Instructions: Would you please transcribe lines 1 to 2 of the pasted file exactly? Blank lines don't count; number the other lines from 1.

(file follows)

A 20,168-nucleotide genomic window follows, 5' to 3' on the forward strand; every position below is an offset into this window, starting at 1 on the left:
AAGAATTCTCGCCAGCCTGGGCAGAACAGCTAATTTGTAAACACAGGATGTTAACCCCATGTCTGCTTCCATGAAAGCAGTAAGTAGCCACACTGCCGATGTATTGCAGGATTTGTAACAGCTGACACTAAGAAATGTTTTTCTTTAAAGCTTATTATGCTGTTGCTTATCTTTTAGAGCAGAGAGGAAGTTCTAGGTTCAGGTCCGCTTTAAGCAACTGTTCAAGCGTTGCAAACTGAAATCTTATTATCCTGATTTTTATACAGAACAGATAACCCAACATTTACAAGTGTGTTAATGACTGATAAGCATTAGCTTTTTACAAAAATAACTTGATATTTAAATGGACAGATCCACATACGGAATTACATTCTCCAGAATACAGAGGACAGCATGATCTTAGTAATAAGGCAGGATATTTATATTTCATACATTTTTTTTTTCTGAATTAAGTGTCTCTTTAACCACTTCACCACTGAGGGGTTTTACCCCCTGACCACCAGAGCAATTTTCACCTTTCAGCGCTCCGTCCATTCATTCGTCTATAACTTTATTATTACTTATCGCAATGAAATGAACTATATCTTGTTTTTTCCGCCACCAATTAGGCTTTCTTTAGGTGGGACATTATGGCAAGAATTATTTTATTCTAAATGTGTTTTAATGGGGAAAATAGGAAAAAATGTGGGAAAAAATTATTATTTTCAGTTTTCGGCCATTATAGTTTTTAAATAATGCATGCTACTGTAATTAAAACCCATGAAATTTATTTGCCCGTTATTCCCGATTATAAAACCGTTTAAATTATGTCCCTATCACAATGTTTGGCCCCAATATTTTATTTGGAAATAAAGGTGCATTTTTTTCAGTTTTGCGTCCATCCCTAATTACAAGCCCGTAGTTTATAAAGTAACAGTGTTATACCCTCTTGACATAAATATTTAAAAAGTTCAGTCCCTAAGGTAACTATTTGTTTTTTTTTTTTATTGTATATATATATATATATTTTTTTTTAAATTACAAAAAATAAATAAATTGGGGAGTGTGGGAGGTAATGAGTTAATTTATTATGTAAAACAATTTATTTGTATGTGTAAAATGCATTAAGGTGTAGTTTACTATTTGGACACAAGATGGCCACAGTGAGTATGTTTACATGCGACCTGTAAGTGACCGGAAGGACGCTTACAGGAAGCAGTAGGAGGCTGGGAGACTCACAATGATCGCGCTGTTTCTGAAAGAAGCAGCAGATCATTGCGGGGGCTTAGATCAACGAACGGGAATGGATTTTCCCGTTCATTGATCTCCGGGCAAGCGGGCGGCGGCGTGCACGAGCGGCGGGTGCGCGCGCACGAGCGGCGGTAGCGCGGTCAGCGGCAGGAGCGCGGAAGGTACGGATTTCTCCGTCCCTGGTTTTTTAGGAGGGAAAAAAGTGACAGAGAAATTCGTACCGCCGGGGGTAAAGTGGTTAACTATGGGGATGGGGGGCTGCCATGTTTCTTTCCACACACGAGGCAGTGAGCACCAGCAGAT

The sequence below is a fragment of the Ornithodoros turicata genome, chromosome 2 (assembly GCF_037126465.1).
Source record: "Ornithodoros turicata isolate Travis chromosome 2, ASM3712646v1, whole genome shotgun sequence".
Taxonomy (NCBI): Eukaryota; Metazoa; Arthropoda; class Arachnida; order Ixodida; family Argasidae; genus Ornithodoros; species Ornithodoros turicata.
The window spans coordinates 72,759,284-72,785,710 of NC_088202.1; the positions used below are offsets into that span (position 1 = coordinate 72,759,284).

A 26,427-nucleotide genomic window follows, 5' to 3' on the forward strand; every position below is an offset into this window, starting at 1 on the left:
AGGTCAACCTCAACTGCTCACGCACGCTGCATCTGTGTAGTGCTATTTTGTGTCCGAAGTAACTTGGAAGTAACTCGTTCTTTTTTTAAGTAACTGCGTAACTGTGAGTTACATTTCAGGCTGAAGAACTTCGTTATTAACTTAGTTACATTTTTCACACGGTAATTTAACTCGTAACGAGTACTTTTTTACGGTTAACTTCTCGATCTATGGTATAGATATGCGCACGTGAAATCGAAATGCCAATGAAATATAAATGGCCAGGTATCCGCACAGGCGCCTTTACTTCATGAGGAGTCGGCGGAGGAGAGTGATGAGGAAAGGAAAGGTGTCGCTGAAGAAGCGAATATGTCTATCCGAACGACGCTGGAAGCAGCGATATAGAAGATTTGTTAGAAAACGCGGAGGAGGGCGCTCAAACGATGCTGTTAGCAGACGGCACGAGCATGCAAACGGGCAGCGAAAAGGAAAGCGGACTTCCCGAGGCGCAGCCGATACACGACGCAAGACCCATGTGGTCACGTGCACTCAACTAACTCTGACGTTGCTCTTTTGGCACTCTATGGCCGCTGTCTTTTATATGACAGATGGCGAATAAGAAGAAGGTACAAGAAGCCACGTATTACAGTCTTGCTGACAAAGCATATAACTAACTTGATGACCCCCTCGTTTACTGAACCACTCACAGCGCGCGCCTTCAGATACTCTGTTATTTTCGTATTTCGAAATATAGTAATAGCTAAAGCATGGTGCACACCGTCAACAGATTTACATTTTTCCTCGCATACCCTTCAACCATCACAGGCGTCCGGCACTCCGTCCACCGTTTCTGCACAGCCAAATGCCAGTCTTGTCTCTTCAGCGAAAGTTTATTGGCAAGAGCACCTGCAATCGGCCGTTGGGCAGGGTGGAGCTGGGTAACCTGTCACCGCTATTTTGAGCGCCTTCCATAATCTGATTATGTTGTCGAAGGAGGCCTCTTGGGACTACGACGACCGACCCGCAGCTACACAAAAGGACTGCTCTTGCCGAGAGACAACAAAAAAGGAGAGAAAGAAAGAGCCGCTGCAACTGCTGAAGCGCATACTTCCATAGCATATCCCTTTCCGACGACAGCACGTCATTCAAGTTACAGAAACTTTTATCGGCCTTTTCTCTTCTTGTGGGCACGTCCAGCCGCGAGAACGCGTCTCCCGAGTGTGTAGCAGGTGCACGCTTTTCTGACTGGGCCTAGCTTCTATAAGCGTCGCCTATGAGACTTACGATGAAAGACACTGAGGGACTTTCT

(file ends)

A 20,168-nucleotide genomic window follows, 5' to 3' on the forward strand; every position below is an offset into this window, starting at 1 on the left:
AAGAATTCTCGCCAGCCTGGGCAGAACAGCTAATTTGTAAACACAGGATGTTAACCCCATGTCTGCTTCCATGAAAGCAGTAAGTAGCCACACTGCCGATGTATTGCAGGATTTGTAACAGCTGACACTAAGAAATGTTTTTCTTTAAAGCTTATTATGCTGTTGCTTATCTTTTAGAGCAGAGAGGAAGTTCTAGGTTCAGGTCCGCTTTAAGCAACTGTTCAAGCGTTGCAAACTGAAATCTTATTATCCTGATTTTTATACAGAACAGATAACCCAACATTTACAAGTGTGTTAATGACTGATAAGCATTAGCTTTTTACAAAAATAACTTGATATTTAAATGGACAGATCCACATACGGAATTACATTCTCCAGAATACAGAGGACAGCATGATCTTAGTAATAAGGCAGGATATTTATATTTCATACATTTTTTTTTTCTGAATTAAGTGTCTCTTTAACCACTTCACCACTGAGGGGTTTTACCCCCTGACCACCAGAGCAATTTTCACCTTTCAGCGCTCCGTCCATTCATTCGTCTATAACTTTATTATTACTTATCGCAATGAAATGAACTATATCTTGTTTTTTCCGCCACCAATTAGGCTTTCTTTAGGTGGGACATTATGGCAAGAATTATTTTATTCTAAATGTGTTTTAATGGGGAAAATAGGAAAAAATGTGGGAAAAAATTATTATTTTCAGTTTTCGGCCATTATAGTTTTTAAATAATGCATGCTACTGTAATTAAAACCCATGAAATTTATTTGCCCGTTATTCCCGATTATAAAACCGTTTAAATTATGTCCCTATCACAATGTTTGGCCCCAATATTTTATTTGGAAATAAAGGTGCATTTTTTTCAGTTTTGCGTCCATCCCTAATTACAAGCCCGTAGTTTATAAAGTAACAGTGTTATACCCTCTTGACATAAATATTTAAAAAGTTCAGTCCCTAAGGTAACTATTTGTTTTTTTTTTTTATTGTATATATATATATATATTTTTTTTTAAATTACAAAAAATAAATAAATTGGGGAGTGTGGGAGGTAATGAGTTAATTTATTATGTAAAACAATTTATTTGTATGTGTAAAATGCATTAAGGTGTAGTTTACTATTTGGACACAAGATGGCCACAGTGAGTATGTTTACATGCGACCTGTAAGTGACCGGAAGGACGCTTACAGGAAGCAGTAGGAGGCTGGGAGACTCACAATGATCGCGCTGTTTCTGAAAGAAGCAGCAGATCATTGCGGGGGCTTAGATCAACGAACGGGAATGGATTTTCCCGTTCATTGATCTCCGGGCAAGCGGGCGGCGGCGTGCACGAGCGGCGGGTGCGCGCGCACGAGCGGCGGTAGCGCGGTCAGCGGCAGGAGCGCGGAAGGTACGGATTTCTCCGTCCCTGGTTTTTTAGGAGGGAAAAAAGTGACAGAGAAATTCGTACCGCCGGGGGTAAAGTGGTTAACTATGGGGATGGGGGGCTGCCATGTTTCTTTCCACACACGAGGCAGTGAGCACCAGCAGAT